On my recent trip to San Diego, my co-workers and I participated in something called a Code Retreat. It reminded me of my days in art school, when my professor would instruct me to hold my pencil in odd ways while drawing, which broke my reliance on muscle memory, and forced me to focus more on the process of mark making and see my task in a new light.
A Code Retreat is kind of like that. You pair up with a buddy, and write some basic software as a team. Every 45 minutes you have to delete all of your code and start over. There are other limitations too, such as you cannot speak to each other for one cycle, or every function you write can be no more than 3 lines, or you can’t use `if` statements or any type of loop. These limitations force you out of stale habits and can profoundly change your perspective on tasks that have become too rote and rigid.
On our retreat, we were tasked with making Conway’s Game of Life. Try Googling “Conway’s Game of Life” and you’ll see an easter egg of the game in action.
My biggest take-away from the retreat, which was expertly run by the legendary Michael Douglas Adams, was a newly minted respect for test-driven development. One of the limitations of our game, was that it needed to be written in Node.js, and we had to follow the standard patterns of test-driven development. From Wikipedia:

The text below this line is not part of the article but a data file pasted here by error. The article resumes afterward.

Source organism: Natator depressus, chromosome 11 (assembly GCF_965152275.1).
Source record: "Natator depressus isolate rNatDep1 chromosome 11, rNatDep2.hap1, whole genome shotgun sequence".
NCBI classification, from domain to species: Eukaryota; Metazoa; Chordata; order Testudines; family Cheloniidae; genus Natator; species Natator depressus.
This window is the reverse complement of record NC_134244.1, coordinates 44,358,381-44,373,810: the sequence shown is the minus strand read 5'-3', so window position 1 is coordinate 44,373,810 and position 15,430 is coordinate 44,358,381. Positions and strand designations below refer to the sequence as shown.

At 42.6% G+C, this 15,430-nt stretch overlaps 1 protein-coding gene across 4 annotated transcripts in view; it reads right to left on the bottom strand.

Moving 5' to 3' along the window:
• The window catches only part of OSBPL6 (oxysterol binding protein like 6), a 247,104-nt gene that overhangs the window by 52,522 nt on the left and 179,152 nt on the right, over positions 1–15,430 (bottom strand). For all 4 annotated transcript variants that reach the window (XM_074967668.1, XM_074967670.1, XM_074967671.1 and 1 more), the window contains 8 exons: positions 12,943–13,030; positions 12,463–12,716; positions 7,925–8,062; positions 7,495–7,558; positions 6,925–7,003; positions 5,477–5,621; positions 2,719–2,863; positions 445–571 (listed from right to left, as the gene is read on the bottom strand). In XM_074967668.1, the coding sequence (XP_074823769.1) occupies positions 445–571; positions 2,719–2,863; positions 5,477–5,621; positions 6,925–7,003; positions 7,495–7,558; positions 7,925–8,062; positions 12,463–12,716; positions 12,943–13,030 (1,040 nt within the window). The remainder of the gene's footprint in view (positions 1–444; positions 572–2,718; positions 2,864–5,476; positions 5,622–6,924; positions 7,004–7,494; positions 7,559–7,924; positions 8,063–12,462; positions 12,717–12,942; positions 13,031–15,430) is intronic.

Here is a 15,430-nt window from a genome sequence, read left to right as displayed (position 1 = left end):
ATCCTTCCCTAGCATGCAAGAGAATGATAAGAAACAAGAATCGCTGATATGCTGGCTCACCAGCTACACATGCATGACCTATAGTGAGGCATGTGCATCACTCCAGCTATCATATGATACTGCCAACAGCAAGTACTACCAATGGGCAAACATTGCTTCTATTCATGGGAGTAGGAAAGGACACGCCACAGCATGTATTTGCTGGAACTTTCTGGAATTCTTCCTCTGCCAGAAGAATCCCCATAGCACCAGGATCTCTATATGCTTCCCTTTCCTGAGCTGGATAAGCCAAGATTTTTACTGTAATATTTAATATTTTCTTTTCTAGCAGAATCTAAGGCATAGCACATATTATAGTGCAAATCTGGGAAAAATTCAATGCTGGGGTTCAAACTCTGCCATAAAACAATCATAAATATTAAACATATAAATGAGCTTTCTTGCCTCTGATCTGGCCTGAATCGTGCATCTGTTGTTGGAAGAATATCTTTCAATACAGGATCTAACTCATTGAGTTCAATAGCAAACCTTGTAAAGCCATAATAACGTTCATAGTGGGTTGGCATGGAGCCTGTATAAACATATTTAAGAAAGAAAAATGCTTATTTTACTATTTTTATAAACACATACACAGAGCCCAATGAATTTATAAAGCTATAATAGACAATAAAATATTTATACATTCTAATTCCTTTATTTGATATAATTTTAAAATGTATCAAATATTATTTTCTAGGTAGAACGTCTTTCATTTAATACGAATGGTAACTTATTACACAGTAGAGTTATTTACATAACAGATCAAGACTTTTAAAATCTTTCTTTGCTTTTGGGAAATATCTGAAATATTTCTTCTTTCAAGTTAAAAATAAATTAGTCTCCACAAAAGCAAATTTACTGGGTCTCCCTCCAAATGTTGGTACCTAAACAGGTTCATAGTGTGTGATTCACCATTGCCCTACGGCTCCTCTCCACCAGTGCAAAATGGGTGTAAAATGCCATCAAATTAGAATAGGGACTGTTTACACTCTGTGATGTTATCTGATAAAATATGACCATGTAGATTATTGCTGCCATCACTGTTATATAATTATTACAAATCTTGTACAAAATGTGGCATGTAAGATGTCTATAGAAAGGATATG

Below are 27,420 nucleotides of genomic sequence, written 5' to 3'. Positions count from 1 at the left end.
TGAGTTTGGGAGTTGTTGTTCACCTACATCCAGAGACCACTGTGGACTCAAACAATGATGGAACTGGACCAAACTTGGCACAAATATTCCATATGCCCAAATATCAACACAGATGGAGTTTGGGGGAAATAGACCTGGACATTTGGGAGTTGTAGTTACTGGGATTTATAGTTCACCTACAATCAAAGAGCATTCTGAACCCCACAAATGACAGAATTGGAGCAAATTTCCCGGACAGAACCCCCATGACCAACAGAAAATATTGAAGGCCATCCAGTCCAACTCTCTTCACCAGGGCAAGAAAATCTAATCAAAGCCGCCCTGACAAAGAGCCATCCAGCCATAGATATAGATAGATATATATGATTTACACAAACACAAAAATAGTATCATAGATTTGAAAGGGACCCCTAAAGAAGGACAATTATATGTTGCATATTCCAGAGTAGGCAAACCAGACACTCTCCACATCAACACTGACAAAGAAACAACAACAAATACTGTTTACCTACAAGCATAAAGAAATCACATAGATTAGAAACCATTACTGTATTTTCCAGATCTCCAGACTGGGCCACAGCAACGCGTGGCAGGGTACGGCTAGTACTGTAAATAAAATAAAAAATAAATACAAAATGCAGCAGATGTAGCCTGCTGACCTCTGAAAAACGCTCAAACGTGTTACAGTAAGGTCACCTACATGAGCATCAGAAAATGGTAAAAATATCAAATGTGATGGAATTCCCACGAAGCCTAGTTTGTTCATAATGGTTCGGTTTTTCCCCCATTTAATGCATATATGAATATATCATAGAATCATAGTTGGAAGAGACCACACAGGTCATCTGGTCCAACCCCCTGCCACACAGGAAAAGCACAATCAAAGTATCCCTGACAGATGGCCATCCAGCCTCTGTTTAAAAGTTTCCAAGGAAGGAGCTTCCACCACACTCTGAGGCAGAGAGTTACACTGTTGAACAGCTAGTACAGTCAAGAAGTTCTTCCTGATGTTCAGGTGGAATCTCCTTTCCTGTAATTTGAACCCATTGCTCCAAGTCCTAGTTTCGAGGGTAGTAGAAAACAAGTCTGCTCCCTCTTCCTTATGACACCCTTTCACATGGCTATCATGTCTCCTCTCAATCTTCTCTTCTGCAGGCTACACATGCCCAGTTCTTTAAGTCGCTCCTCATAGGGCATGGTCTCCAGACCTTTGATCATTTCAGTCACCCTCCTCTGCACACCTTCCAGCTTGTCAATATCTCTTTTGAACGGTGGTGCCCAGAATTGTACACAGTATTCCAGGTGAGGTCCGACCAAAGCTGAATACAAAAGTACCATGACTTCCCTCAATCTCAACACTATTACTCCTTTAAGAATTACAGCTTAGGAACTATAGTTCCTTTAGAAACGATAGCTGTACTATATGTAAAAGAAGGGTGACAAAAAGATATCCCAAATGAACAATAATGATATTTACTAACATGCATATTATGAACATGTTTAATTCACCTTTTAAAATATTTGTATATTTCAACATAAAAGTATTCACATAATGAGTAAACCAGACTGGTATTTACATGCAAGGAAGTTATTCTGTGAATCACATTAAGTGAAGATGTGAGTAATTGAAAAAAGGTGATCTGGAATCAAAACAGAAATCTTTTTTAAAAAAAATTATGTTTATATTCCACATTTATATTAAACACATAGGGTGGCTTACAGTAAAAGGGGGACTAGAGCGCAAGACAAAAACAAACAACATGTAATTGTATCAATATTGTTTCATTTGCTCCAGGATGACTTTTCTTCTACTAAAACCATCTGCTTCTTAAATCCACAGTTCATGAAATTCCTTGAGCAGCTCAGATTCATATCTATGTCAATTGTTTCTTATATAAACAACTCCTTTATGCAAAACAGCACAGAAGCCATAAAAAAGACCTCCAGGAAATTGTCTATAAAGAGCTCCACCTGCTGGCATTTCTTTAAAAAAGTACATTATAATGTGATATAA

Test-driven development (TDD) is a software development process that relies on the repetition of a very short development cycle: first the developer writes an (initially failing) automated test case that defines a desired improvement or new function, then produces the minimum amount of code to pass that test, and finally refactors the new code to acceptable standards.
In my opinion, the short, quick iterations of TDD make for a cleaner and more logical end product where other developers can easily follow your process. My hopes are to inject these lessons in my day-to-day work.
Fellow developers: if you ever get the opportunity to do a Code Retreat, jump on that train fast! You’ll be surprised what you learn when you hold that pencil differently.
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